Anthropology: unity through diversity?

Jacobs Kenneth (jacobsk@ERE.UMONTREAL.CA)
Thu, 13 Oct 1994 19:53:15 -0400

On 13 October, M.R. Kleindienst writes (apropos of my concern over the
implicit homogeneity lurking in a view of anthropology as "a way of life"):

> Re "noble sentiments": no unity implied. 40 anthropologists, is 40
> people going off in 40 different directions.
> Most of the time "anthropologists" are not, in fact, DOING
> anthropology--in my opinion. We do all sorts of other
> "standard"research. We DO anthropology only when we are acting to
> syntesize multidimensional/multidisciplinary information/theories/whatever.
> At least that is a proposition to explore.
Put in this form, I have no quibble. As I think I implied in my
comments, anthropologists often are immigrants from other disciplines who,
arriving under our banner, continue to pursue many of the same thoughts they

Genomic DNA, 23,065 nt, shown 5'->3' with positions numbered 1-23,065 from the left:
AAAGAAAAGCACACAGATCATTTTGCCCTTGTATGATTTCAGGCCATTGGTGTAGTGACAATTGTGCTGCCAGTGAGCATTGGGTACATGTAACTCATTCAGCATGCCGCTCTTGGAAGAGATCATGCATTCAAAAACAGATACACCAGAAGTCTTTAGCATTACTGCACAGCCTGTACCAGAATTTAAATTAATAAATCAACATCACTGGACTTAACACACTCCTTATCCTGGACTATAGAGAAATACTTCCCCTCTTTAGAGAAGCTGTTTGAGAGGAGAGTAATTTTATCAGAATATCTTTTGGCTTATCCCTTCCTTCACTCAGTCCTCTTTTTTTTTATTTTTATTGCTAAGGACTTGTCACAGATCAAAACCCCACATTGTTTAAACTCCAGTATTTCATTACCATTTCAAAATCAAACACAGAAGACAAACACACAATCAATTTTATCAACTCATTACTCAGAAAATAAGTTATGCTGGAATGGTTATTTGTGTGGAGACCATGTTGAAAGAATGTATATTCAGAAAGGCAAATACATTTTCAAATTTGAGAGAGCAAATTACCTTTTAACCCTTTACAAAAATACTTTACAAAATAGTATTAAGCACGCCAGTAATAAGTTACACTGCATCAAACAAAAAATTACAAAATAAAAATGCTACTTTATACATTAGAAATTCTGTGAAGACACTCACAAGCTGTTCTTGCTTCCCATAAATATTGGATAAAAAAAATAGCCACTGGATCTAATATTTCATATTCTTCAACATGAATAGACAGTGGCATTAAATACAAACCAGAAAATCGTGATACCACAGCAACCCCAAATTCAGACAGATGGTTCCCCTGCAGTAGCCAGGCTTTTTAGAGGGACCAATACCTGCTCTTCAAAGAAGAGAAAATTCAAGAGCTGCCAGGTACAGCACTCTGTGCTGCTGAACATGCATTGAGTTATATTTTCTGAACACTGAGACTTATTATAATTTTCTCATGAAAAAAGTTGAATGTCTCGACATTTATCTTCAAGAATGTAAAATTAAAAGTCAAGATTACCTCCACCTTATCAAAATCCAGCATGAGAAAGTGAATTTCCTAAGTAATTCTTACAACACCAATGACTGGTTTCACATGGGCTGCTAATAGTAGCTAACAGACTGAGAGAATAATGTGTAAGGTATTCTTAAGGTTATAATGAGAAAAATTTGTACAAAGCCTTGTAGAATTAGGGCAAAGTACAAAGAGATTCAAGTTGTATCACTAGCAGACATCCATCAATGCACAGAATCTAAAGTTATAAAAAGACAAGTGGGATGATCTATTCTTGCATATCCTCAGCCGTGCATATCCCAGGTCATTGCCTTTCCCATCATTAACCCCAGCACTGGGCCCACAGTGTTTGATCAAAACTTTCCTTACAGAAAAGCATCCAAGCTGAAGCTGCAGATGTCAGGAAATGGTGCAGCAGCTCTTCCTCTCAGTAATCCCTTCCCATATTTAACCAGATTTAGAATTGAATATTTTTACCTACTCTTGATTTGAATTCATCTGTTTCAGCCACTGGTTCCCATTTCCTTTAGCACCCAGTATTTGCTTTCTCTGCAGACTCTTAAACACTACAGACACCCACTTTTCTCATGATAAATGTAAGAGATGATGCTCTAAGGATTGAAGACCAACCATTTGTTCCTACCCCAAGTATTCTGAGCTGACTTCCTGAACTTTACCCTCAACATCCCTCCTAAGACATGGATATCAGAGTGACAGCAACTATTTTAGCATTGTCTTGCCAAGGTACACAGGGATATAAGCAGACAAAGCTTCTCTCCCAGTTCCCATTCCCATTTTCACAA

previously entertained, just in a manner which wasn't acceptable "back home."
As stated here, that manner includes synthesizing multidimensional...........
and so on. I've often thought that anthropologists frequently treat of the same
data as do epidemiologists, historians, geologists, biologists, or whatever, but
do so with a peculiar slant or spin. (Or, to agree with MRK, they do *when* they
in fact are DOING anthropology). I know faculty in other departments to whom
I send my Master's students for cognate course work feel the same and often end
up scratching their heads in wonder at the *intriguing* questions these non-
historians (to take only one example) are able to raise, when the historically
trained grad students sit there baffled.

Ken Jacobs
U de Montreal